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FTC offers tips to consumers who shop online

The agency says to pay attention to details and make sure you know what you’re buying

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Photo (c) wera Rodsawang - Getty Images
Amazon’s annual Prime Day event has officially started, and many consumers are flocking online to find the best deals on the products they’ve had their eyes on. While the Better Business Bureau has already issued a warning about the threat of scammers, the FTC is publishing its own tips on what consumers should think about when shopping online.

At the top of the agency’s advisory is a plea for consumers to do some comparison shopping before they commit to buying anything online. This will help ensure that you’re getting the best deal and not buying something based on accidental or intentional misinformation. Reading reviews for a product can also help you identify potential problems, but the FTC warns that you’ll often need to do some extra homework to verify any claims being made. 

“Reading other people’s opinions about a product can help you make a decision. But some reviews are downright fake or not completely honest. You may not know when a reviewer got something — like a free product — in exchange for the review,” warned Alvaro Puig, an FTC Consumer Education Specialist.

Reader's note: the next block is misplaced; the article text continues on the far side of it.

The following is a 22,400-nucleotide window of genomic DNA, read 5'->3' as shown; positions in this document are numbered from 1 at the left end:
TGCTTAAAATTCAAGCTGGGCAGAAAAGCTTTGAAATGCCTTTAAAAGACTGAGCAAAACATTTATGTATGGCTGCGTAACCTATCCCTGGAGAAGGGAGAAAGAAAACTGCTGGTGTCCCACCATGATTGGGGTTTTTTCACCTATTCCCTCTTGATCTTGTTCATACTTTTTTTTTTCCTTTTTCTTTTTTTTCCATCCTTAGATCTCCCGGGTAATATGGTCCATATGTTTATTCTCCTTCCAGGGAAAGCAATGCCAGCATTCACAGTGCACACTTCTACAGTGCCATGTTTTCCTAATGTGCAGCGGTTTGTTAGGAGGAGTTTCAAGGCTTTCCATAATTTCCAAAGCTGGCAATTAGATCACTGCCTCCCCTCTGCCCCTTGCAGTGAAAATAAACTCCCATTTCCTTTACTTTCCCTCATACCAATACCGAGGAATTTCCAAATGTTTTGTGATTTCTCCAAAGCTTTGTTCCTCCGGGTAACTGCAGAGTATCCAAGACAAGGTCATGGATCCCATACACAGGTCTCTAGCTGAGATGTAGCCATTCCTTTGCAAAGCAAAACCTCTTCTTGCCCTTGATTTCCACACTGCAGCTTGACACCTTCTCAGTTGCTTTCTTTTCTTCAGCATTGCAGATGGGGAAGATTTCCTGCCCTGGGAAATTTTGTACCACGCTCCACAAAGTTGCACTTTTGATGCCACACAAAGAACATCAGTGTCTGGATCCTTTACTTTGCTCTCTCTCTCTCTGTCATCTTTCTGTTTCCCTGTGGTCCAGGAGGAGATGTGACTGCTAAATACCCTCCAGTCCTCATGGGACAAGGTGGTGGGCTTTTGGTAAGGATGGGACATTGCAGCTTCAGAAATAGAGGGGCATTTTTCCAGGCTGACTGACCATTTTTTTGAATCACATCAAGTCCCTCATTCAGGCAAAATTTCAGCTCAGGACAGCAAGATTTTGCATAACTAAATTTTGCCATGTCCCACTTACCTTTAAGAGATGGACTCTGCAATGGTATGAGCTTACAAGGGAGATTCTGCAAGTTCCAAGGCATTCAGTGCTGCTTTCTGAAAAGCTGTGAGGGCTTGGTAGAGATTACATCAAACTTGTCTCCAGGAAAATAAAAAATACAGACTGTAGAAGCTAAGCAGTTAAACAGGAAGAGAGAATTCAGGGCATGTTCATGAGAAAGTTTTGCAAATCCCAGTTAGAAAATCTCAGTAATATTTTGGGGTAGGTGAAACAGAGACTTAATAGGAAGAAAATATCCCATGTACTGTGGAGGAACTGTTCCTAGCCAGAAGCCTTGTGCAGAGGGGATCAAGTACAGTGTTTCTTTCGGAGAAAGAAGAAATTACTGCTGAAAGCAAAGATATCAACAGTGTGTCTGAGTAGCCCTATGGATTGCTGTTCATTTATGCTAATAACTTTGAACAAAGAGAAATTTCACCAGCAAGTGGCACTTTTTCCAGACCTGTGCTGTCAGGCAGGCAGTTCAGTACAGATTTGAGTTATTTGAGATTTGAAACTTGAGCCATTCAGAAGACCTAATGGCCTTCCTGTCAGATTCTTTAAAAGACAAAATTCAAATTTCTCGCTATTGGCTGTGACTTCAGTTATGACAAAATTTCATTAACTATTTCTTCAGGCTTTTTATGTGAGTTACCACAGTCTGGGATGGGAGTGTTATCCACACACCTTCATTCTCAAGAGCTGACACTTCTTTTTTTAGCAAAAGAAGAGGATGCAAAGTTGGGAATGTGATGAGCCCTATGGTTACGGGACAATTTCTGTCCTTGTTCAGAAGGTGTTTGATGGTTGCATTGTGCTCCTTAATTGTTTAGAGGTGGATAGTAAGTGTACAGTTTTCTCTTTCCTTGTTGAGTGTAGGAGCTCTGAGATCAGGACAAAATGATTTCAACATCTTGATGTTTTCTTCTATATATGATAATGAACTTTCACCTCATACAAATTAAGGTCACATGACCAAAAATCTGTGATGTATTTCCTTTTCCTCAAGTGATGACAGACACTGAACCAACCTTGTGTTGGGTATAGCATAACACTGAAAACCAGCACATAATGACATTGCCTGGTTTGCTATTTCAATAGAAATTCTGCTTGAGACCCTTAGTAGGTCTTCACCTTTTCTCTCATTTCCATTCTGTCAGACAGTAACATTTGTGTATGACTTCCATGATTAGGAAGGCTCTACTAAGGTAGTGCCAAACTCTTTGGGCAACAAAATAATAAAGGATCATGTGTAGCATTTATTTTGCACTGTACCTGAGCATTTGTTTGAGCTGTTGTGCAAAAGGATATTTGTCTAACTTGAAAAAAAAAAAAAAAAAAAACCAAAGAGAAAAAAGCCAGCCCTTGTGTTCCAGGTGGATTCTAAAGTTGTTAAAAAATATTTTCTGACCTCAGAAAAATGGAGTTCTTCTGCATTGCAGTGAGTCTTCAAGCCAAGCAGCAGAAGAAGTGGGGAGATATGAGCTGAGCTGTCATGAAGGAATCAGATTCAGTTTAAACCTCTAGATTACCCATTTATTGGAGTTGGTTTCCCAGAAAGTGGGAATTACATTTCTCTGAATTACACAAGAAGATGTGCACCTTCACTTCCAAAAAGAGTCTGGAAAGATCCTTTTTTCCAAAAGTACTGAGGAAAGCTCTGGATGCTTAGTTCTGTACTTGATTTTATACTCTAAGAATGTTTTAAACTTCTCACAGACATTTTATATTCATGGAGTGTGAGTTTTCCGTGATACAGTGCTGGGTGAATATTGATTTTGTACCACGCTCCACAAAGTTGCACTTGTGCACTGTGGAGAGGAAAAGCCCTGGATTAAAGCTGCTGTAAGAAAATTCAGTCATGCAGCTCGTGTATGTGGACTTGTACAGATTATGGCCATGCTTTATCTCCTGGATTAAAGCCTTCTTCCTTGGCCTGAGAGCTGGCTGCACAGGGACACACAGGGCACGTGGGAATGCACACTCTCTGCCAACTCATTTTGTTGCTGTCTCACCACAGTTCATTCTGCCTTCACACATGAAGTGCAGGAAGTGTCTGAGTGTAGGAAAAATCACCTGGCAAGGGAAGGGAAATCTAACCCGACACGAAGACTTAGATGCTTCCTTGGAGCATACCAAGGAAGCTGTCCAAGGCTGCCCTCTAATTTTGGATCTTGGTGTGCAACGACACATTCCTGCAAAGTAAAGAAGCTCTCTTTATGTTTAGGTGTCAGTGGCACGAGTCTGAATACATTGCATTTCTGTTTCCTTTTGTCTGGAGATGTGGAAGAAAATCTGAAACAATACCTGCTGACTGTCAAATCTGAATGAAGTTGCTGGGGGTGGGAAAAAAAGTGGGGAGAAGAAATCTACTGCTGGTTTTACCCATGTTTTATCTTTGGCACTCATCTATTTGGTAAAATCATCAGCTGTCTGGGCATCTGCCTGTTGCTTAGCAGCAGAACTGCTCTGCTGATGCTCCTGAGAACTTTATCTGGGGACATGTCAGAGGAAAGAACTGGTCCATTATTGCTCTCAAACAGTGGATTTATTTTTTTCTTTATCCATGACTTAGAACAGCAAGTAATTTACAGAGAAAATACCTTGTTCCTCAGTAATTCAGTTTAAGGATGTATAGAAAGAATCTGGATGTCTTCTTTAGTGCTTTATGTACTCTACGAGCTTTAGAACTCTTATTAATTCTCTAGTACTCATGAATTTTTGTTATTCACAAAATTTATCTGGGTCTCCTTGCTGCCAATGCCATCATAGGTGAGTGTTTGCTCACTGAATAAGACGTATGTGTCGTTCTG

Be mindful of how you pay and your personal information

Two other focus areas that the FTC says consumers should consider are how they’re paying for their online purchases and what information they’re giving away when they use a particular website or app. 

In general, the agency says consumers should always try to pay with a credit card when they can. “That way, if you get billed twice for the same item, or you get billed for something you never got, you can dispute it,” Puig said. 

When it comes to shopping apps, it’s always best to know what personal information a site or service is collecting when you choose to interact with it. Things like your name, phone number, email address, or other identifying information should always be safeguarded. If an app or site has historically been loose with consumer information, then it may be better to avoid it.

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